These paragraphs were in an article written by Dana Rosenfeld, a Reader in Sociology at Keele University, on ageing on the academic comment website The Conversation this morning. They address the issue of whether we become more conservative as we age:
Not so. Imagine ten people: one aged ten, one 20, one 30 and so on. The oldest is less liberal than the 60-year-old, who is less liberal than the 40-year-old, and so on. You might conclude people get more conservative with age. But you’d be incorrectly assuming that each person started out with the same political outlook.
A 100-year-old woman, born in 1918, formed her baseline political opinions in a very different time. What was liberal in the 1940s is conservative now (consider race relations, feminism and sexual norms). What you’re seeing is a 100-year-old whose political opinions have become less conservative, but remain more conservative than her children’s or grandchildren’s opinions, who began their lives on a more liberal footing. This is what researchers in the US found in their study of political attitudes among different age groups over 30 years. They concluded that “change is as common among older adults as younger adults”.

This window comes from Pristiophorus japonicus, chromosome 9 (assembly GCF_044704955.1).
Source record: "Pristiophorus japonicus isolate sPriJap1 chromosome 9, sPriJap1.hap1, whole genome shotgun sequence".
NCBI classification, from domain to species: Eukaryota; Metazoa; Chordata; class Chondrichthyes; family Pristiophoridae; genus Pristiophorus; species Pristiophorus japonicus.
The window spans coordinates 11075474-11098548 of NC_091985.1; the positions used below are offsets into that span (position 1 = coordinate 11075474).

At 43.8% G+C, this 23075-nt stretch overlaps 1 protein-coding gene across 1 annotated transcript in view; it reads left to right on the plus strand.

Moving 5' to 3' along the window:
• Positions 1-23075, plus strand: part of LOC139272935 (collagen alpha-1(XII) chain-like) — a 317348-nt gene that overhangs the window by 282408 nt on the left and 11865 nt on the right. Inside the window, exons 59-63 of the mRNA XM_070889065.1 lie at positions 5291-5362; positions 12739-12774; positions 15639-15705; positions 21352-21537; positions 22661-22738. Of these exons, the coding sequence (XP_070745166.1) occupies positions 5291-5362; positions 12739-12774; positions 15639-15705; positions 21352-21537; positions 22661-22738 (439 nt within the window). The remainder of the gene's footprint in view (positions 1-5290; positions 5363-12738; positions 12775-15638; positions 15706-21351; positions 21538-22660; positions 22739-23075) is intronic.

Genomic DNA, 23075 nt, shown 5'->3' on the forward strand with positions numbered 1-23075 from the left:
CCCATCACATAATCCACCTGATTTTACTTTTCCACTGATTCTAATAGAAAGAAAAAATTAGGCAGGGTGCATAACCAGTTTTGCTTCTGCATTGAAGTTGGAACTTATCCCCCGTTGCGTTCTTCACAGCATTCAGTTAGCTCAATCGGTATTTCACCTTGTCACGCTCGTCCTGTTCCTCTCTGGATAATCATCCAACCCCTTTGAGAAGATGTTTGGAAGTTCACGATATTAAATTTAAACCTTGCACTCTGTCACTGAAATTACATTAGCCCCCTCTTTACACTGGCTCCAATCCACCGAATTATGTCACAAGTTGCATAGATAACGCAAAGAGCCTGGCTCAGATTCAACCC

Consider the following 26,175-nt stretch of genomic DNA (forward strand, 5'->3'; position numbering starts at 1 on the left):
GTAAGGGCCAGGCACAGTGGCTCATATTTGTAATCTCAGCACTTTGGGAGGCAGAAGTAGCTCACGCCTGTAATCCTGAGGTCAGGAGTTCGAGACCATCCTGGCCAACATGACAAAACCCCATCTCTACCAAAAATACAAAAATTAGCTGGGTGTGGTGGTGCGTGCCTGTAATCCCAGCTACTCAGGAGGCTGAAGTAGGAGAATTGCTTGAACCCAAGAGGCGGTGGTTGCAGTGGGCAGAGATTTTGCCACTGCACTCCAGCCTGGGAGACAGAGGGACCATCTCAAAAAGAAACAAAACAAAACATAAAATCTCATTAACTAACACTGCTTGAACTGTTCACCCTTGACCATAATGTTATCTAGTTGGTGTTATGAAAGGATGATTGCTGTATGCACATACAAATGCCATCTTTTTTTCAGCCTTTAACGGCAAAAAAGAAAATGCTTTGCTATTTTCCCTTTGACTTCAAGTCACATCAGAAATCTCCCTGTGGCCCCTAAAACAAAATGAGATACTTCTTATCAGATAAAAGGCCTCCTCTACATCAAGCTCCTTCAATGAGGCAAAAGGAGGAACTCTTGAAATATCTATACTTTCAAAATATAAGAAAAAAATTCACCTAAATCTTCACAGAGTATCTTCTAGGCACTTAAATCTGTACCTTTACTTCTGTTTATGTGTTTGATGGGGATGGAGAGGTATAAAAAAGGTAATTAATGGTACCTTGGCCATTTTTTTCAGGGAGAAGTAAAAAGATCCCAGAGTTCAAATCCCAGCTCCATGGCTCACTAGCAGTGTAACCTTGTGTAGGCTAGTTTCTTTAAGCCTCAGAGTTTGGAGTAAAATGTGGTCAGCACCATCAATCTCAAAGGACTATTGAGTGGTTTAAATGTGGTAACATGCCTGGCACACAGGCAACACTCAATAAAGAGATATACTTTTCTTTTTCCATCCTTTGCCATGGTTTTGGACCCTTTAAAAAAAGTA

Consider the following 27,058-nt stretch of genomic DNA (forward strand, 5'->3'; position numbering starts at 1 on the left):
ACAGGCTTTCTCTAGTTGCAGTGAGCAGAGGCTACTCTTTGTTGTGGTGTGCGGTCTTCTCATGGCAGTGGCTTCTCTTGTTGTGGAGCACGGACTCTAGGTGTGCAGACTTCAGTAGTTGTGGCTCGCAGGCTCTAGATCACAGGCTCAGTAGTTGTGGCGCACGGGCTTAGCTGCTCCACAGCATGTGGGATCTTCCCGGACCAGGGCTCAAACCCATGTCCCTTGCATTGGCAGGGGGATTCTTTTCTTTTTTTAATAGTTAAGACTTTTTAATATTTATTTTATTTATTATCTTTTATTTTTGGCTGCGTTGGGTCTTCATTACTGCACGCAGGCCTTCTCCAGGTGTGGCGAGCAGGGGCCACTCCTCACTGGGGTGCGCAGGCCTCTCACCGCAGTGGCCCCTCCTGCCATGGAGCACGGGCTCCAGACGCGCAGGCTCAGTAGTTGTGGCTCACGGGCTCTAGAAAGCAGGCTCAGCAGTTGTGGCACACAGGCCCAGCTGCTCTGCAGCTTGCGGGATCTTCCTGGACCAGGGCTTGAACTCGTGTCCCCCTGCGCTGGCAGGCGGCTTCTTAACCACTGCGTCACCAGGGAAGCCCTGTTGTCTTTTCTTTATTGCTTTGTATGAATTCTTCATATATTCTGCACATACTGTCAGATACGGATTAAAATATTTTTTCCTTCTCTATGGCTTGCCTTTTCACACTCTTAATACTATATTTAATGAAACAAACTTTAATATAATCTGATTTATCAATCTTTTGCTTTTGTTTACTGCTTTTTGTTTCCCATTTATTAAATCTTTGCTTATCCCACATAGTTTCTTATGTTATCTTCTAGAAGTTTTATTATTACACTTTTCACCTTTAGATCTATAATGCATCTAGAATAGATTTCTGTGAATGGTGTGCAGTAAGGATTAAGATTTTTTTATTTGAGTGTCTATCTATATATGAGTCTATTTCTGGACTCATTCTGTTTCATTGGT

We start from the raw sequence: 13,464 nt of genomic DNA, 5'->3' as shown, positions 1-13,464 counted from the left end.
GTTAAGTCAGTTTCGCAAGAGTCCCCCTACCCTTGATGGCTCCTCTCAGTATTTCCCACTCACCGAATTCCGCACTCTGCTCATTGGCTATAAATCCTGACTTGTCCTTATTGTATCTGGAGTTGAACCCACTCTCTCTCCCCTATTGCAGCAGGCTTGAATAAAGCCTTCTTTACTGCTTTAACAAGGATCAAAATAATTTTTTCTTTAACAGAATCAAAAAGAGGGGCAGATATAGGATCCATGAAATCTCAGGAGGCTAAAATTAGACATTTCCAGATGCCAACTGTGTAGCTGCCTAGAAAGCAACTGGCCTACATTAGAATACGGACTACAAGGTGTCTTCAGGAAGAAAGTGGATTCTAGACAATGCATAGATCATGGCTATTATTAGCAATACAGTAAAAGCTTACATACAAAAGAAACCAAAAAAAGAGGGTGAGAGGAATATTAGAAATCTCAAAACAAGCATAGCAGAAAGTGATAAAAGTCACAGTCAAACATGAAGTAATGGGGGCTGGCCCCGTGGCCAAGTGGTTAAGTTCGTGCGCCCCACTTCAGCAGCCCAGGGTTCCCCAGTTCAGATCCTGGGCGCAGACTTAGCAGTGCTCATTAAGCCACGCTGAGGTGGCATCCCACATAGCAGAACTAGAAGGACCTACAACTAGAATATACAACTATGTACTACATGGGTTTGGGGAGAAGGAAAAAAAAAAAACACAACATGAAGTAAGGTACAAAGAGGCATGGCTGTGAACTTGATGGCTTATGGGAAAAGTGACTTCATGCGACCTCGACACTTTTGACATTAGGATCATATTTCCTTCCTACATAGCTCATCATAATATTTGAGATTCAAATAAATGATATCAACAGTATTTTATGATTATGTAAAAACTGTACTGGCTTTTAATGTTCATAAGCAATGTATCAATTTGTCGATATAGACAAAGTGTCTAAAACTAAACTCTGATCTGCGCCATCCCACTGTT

I admit I had not looked at the issue in that way before. And it is an interesting insight.
As is well known, it is older generations (of which I am a part) who voted Brexit and who are inclined to keep the Conservatives in office. It has been said that as those generations (with my father still alive I can still think there are multiple older generations) pass on the world will get more liberal. That, though, depends upon the thesis noted above being true.
In other words, we don’t drift right but actually drift left as society gets more liberal but started further to the right, and so seemingly always stay on the conservative side of the spectrum. In net terms overall society does , however, get more liberal.
I hope so.